Underemployment may be front page news headlines as students graduate only to find themselves working in a low-wage job after shoveling a lot of blood, sweat, tears (and money) into obtaining their degree. Is there no hope? Should you have your student pull out of college and save the money?
I’m happy to say things aren’t all doom and gloom.
What is Underemployment?
The term “underemployment” refers to a person with a degree working in a job that doesn’t typically require a degree or one that isn’t related to their field. Picture a 20-something barista with a humanities degree.
According to a study by the New York Federal Reserve, underemployment isn’t something new – in fact the underemployment rates in the 1990’s were higher than they were during our most recent recession. Underemployment has dropped significantly in 2015 from a 2014 high of 47% to a 2015 low of 43%.
The study found that recent underemployment rates were as high as 45%. Certainly not something you want to hear when you have a student in college. However, there are several reasons not to be concerned about underemployment.
The Cycle of Work
Students coming out of college may not always know what kind of place they want to work for. They may seek temporary or low-wage work to get some experience under their belt before job hunting in earnest. Once a student has a good idea of where they want to work they’ll need to apply, take an internship or volunteer to get experience. During this time they may still be employed in a lower-wage job making them technically underemployed.
The thing to realize about underemployment is that it is a transitory state. The New York Reserve study finds that the likelihood of underemployment drastically drops as students approach age 27. This implies the extra wisdom and experience they gain after graduation are setting them up for future success.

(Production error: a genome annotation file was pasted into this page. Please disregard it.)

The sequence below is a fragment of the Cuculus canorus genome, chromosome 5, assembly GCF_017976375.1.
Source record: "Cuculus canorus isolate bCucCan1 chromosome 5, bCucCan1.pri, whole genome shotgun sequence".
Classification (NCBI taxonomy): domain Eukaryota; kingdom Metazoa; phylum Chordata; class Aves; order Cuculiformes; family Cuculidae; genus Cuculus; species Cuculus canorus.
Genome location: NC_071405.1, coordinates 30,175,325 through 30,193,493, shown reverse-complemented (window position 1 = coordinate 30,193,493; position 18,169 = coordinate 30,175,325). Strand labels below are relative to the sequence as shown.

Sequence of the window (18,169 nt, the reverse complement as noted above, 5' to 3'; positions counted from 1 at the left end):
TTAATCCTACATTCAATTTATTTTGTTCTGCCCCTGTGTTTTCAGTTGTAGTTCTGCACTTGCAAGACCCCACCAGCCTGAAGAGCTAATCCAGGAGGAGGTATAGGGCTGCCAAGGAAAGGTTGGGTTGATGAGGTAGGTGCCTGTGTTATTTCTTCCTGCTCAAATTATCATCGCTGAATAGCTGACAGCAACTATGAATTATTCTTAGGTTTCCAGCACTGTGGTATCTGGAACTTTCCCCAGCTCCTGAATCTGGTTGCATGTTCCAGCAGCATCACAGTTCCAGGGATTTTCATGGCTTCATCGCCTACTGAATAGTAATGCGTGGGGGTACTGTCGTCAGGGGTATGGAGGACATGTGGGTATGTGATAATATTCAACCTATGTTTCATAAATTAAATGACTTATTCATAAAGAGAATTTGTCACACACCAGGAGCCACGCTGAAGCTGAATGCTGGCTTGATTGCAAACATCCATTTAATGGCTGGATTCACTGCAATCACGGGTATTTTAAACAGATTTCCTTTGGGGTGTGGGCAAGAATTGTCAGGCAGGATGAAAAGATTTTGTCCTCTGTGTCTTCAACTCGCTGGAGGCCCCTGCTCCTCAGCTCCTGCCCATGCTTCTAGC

Lessening the Impact of Underemployment
In order to lessen the impact and duration of underemployment, students can do a few things.
Students should come up with some sort of plan for what they want to do after graduation. Jobs requiring special skills will have much lower rates of underemployment than generalist positions. Students with majors that are in demand will be less likely to be underemployed.
As alluded to earlier, students should try to find internships or even temp or volunteer work in their fields prior to graduation. This valuable hands on experience can make a large difference in the job prospects for students. A study reported in the Wall Street Journal found a 14% increase in the number of interviews offered to students with internship experience over students without. Students with hands on practical experience will be more likely to land the job they want when they want it.
Be sure to talk to your student about their long term plans. Are they choosing the major that will be related and valuable for the type of work they wish to do in the future? Keep a level head, encourage your student to seek out experience and understand that underemployment is typically transitory. Things will be okay!